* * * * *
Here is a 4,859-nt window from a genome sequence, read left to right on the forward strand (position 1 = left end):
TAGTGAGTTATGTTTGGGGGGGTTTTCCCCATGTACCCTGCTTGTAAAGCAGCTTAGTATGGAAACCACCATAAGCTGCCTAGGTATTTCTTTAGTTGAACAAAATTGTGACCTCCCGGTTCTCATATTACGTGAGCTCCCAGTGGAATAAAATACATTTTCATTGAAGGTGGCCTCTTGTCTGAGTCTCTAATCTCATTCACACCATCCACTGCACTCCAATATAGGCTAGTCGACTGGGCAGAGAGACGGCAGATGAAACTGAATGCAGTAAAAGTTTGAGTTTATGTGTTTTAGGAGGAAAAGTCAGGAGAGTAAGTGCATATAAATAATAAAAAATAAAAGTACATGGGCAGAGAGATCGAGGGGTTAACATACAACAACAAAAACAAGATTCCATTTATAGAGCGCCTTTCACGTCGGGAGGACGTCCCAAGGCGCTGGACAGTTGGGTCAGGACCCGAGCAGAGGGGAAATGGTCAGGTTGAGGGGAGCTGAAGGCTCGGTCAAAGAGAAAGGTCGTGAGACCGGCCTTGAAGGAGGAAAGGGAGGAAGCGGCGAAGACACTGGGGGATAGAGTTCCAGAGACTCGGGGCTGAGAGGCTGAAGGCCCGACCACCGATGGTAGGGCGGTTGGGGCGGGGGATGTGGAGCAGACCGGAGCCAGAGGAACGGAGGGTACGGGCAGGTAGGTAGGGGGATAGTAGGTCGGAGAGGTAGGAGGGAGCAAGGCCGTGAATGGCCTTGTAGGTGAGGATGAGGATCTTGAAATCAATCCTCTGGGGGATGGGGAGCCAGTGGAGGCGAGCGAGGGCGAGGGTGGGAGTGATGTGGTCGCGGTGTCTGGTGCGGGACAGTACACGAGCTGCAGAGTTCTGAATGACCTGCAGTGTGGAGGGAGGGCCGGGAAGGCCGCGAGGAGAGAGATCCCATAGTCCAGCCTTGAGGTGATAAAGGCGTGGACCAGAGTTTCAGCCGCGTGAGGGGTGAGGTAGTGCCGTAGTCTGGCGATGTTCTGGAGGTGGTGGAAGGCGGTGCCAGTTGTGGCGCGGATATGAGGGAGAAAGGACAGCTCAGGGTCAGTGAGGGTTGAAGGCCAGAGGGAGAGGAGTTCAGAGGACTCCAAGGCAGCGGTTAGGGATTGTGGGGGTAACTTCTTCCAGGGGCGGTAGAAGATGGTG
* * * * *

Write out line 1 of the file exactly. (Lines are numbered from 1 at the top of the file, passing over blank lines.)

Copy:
Here is a 4,859-nt window from a genome sequence, read left to right on the forward strand (position 1 = left end):